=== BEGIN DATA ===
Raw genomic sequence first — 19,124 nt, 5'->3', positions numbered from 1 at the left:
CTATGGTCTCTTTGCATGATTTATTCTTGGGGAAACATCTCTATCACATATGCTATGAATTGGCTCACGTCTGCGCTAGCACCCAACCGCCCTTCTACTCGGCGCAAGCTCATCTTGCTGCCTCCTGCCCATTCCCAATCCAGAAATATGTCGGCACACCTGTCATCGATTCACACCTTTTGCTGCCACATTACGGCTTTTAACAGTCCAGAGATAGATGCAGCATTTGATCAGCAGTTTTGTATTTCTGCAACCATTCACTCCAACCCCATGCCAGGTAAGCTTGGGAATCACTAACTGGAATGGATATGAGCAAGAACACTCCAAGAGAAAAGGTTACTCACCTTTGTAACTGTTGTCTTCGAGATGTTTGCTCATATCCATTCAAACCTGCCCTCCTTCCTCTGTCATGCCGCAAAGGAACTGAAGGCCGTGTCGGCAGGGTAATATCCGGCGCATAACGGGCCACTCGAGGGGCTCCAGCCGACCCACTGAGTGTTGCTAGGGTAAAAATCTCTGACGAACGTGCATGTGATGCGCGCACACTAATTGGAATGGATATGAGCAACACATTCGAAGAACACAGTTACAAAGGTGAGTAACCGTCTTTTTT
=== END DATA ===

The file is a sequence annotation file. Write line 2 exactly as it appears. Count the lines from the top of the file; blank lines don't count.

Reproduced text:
CTATGGTCTCTTTGCATGATTTATTCTTGGGGAAACATCTCTATCACATATGCTATGAATTGGCTCACGTCTGCGCTAGCACCCAACCGCCCTTCTACTCGGCGCAAGCTCATCTTGCTGCCTCCTGCCCATTCCCAATCCAGAAATATGTCGGCACACCTGTCATCGATTCACACCTTTTGCTGCCACATTACGGCTTTTAACAGTCCAGAGATAGATGCAGCATTTGATCAGCAGTTTTGTATTTCTGCAACCATTCACTCCAACCCCATGCCAGGTAAGCTTGGGAATCACTAACTGGAATGGATATGAGCAAGAACACTCCAAGAGAAAAGGTTACTCACCTTTGTAACTGTTGTCTTCGAGATGTTTGCTCATATCCATTCAAACCTGCCCTCCTTCCTCTGTCATGCCGCAAAGGAACTGAAGGCCGTGTCGGCAGGGTAATATCCGGCGCATAACGGGCCACTCGAGGGGCTCCAGCCGACCCACTGAGTGTTGCTAGGGTAAAAATCTCTGACGAACGTGCATGTGATGCGCGCACACTAATTGGAATGGATATGAGCAACACATTCGAAGAACACAGTTACAAAGGTGAGTAACCGTCTTTTTT